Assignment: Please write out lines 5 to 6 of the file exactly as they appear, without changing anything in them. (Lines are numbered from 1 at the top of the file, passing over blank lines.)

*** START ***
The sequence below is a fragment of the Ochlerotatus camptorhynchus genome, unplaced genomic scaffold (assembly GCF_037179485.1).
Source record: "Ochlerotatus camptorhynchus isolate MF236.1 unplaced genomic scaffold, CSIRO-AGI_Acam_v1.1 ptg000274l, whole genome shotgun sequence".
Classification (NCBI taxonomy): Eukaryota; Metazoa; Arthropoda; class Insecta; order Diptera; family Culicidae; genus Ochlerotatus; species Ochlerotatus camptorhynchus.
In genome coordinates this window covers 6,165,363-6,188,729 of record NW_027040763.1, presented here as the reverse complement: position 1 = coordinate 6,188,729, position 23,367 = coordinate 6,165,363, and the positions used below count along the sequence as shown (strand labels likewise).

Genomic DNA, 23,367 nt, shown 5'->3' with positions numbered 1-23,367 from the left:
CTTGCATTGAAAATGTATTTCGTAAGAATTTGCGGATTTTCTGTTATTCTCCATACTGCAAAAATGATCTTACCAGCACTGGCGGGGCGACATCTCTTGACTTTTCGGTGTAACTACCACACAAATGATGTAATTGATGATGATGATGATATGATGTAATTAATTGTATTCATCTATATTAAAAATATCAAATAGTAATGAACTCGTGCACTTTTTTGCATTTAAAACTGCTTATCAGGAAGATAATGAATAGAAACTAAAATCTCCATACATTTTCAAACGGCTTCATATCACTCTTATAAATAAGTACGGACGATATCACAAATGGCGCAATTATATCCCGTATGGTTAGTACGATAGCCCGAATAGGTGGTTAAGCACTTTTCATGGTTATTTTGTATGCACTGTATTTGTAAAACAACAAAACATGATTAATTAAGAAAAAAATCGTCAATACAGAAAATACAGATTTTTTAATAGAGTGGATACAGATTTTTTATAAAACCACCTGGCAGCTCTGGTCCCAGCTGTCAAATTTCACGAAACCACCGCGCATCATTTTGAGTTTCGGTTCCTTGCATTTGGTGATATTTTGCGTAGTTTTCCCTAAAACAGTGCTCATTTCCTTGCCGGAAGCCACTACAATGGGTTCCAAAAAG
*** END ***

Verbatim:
Genomic DNA, 23,367 nt, shown 5'->3' with positions numbered 1-23,367 from the left:
CTTGCATTGAAAATGTATTTCGTAAGAATTTGCGGATTTTCTGTTATTCTCCATACTGCAAAAATGATCTTACCAGCACTGGCGGGGCGACATCTCTTGACTTTTCGGTGTAACTACCACACAAATGATGTAATTGATGATGATGATGATATGATGTAATTAATTGTATTCATCTATATTAAAAATATCAAATAGTAATGAACTCGTGCACTTTTTTGCATTTAAAACTGCTTATCAGGAAGATAATGAATAGAAACTAAAATCTCCATACATTTTCAAACGGCTTCATATCACTCTTATAAATAAGTACGGACGATATCACAAATGGCGCAATTATATCCCGTATGGTTAGTACGATAGCCCGAATAGGTGGTTAAGCACTTTTCATGGTTATTTTGTATGCACTGTATTTGTAAAACAACAAAACATGATTAATTAAGAAAAAAATCGTCAATACAGAAAATACAGATTTTTTAATAGAGTGGATACAGATTTTTTATAAAACCACCTGGCAGCTCTGGTCCCAGCTGTCAAATTTCACGAAACCACCGCGCATCATTTTGAGTTTCGGTTCCTTGCATTTGGTGATATTTTGCGTAGTTTTCCCTAAAACAGTGCTCATTTCCTTGCCGGAAGCCACTACAATGGGTTCCAAAAAG